In my last Blog about Bob, I got his father’s side back to the early 1800’s or earlier in Nottingham, New Hampshire. I was able to do that with some pretty scanty information, as I didn’t even know who Bob’s dad was. Now I have more information on his mom’s side and will see what I can do with it.
Bob’s Mom’s Side
This side of the family sounds interesting. Family lore is that his mom’s dad jumped ship while traveling from Denmark to Stamford, CT. I told Bob, my mom’s dad also jumped ship. He was a Latvian sailing from Archangel to New York City. I now also know that Bob’s dad’s name was Virgil. So I’m excited to get started. The first record I found for Bob’s mom was the WWII Draft registration for her husband Virgil. This said he was born in Stamford, CT, instead of Maine as I had, but I’ll ignore that for now as I’m looking at Bob’s Kessler side.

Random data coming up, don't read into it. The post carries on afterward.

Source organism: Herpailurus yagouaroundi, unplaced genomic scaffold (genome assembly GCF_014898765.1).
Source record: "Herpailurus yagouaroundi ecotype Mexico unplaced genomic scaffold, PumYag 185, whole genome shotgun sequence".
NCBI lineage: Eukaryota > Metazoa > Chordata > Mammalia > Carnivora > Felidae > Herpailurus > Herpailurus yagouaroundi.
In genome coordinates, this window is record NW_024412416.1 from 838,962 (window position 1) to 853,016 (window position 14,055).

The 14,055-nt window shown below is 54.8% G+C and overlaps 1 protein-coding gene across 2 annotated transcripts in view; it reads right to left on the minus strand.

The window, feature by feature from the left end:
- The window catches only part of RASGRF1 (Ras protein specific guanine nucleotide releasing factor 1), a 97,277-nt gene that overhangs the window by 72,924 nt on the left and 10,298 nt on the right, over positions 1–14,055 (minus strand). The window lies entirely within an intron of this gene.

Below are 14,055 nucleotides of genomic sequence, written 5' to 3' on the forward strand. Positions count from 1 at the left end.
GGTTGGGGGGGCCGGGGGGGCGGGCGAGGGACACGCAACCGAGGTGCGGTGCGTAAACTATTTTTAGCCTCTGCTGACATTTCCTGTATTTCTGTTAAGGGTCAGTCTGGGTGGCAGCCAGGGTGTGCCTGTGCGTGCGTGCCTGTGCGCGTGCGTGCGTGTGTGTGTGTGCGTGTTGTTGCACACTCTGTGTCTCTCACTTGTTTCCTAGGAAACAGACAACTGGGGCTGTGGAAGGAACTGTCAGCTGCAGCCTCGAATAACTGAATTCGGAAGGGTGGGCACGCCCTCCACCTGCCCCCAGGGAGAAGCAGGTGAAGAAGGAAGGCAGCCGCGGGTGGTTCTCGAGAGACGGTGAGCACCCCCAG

Kesslers of Denmark
This little tree is the start. The leaf for Dorothy was for her husband’s WWII Draft Registration. No other leaves are showing up. I don’t like looking for women in the Census due to name changes, so I’ll start with Lewis. Bob said he saw the name also as Lorin in a Census. I like starting with the Census as they cover everyone and have a lot of information in them. My first try for Lewis didn’t get me what I was looking for. Then I added that he lived in Stamford, CT. This helped.
Even the summaries of the search results are helpful. Now we have an idea when Louis was born and when he arrived. There is also a new middle initial.
Here is the family in 1920:
This is just some of the information. Louis had a mortgage and was a millwright at a furniture factory. It looks like Louis was 37 and his wife was 45.